Experimental feature

Listen to this article

Experimental feature

Stephen Skripak likes to tell prospective students at Virginia Tech about how he earned his MBA at Purdue University in the late 1980s while working as a young executive at General Electric. He was promoted twice in the three years it took him to obtain the part-time degree.

“I decided to go that direction because I was already married, we already had a house and my wife’s income wouldn’t have been enough to sustain our lifestyle,” says Prof Skripak, assistant dean of graduate programmes at Virginia Tech’s Pamplin School of Business. “It fitted my circumstances perfectly — and my circumstances are not that different from people today: a single income doesn’t always support the lifestyle, the house payment, the car payment.”

Prof Skripak is overseeing Pamplin’s transition away from a full-time MBA degree to offer only part-time MBA programmes. Virginia Tech made the decision to go all part-time — offering executive, evening and weekend programmes — last year after watching its full-time MBA applications drop and part-time applications rise for the past three or four years.

“It was simply a numbers game . . . we’re just kind of going with the market,” says Prof Skripak.

“People don’t want to give up their jobs in an economy that is this iffy and a great way to get the MBA without having to go back to school [full time] is the part-time or executive (EMBA) programme.”

Virginia Tech is not alone. Following its merger with Arizona State University, Thunderbird will no longer teach MBA students and Wake Forest recently announced it would move to all part-time MBA programmes, which employers increasingly view as on a par with the full-time MBA.

They join the likes of Miami University of Ohio in moving away from the traditional two-year MBA most US business schools offer.

Analysts and administrators say the global financial crisis has thrown this long-term trend into sharp relief: prospective students are increasingly unwilling to make the sacrifices that a full-time, two-year MBA demands — pausing their career, missing out on salary and promotions, and taking on considerable debt to fund their studies.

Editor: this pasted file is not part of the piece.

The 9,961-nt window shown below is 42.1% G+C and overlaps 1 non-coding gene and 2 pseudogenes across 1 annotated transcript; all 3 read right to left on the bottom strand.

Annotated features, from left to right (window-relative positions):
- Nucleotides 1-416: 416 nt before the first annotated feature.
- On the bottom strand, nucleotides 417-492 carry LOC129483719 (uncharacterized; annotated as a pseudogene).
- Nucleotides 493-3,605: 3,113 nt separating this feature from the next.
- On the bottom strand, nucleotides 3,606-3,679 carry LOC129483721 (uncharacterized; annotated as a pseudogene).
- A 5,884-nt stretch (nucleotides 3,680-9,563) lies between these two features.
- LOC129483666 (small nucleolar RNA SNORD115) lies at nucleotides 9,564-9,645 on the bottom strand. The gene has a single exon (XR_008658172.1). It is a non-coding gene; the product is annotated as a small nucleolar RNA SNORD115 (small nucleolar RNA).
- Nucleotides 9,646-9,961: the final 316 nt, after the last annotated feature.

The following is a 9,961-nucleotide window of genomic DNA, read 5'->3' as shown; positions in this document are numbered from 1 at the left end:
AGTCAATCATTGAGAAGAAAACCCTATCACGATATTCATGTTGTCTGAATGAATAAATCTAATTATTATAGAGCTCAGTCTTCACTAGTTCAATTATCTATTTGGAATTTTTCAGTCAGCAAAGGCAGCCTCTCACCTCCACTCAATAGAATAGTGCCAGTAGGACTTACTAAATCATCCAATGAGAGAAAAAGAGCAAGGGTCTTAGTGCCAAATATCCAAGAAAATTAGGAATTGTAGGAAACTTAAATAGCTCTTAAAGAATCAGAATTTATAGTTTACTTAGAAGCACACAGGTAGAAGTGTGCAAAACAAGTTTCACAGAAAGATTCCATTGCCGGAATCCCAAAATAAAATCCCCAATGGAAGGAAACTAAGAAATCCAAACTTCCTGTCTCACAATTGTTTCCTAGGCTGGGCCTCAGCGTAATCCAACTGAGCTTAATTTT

Instead, as with the increase in one-year, pre-experience Masters of Management programmes, students and schools are opting for curriculums that do not involve slowing down career momentum, wreaking havoc on potential earnings and taking a gamble on the job market two years down the line.

This movement is driven by a desire for more diversity in MBA offerings, says Dan LeClair, chief operating officer of the Association to Advance Collegiate Schools of Business. “One of the key dimensions of this diversity is flexibility and modulatory,” he says, noting the trend has emerged in the last three-to-five years. “The driver here is that more and more learners are seeking convenience and the opportunity to continue their education without having to drop out of the workforce.”

When he took over as dean of Wake Forest University School of Business earlier this year, Charles Iacovou says he did a “deep dive . . . to understand our current situation and the landscape around us”. In October, the school announced that it would cease offering its traditional full-time, two-year MBA programme, and instead focus on its part-time, weekend and evening MBA offerings for working professionals.

“We concluded that the best thing to do for our school is to simply focus our MBA efforts in delivery modes that don’t disrupt people’s careers,” he says. “The market tells us it’s harder and harder for people to quit their jobs and pursue education.”

Prof Iacovou says that while the financial crisis helped accelerate the trend that has led to more prospective students opting to stay in the workforce, “It is our understanding that those trends are long term and not just cyclical”.

That is in part because of the way talent acquisition and retention practices are changing, adds Prof Iacovou.

“In the past, I think more firms thought the best thing to do was to acquire some young talent and when it reached 27 to 28 years old . . . it was appropriate for that talent to walk away, pursue that degree and the firm thought it could either gain that talent back or get better talent,” he says. “Firms are now realising that internal talent retention is a better strategy.”

Andrew Robertson, chief executive of global advertising firm BBDO, agrees. Prospective students may not want to give up two years of income or take a break from career advancement, he says. “But also more and more employers would prefer that they didn’t step out [of the job] if they can avoid it.”

The pace of innovation, driven by rapid changes in technology, is driving that desire. “The speed that things are changing these days, there’s no question there’s a cost attached to that [two-year break] that is greater than just the time and the money,” says Mr Robertson.

Joe Huddle, a recruiter with DHR International, a global executive search firm, says part-time programmes also allow the employer to keep “a stable cord tied” to the employee who, in a typical MBA programme, is spending a lot of time making network connections.

“Memories fade and loyalty is fickle, and they could be easily wooed by a company coming on campus to recruit them,” he says. “It’s easier to succumb
to that in a full-time programme as opposed to being employed and fully engaged with the company while getting a[part-time] MBA.”

Get alerts on MBA when a new story is published

Copyright The Financial Times Limited 2019. All rights reserved.

Follow the topics in this article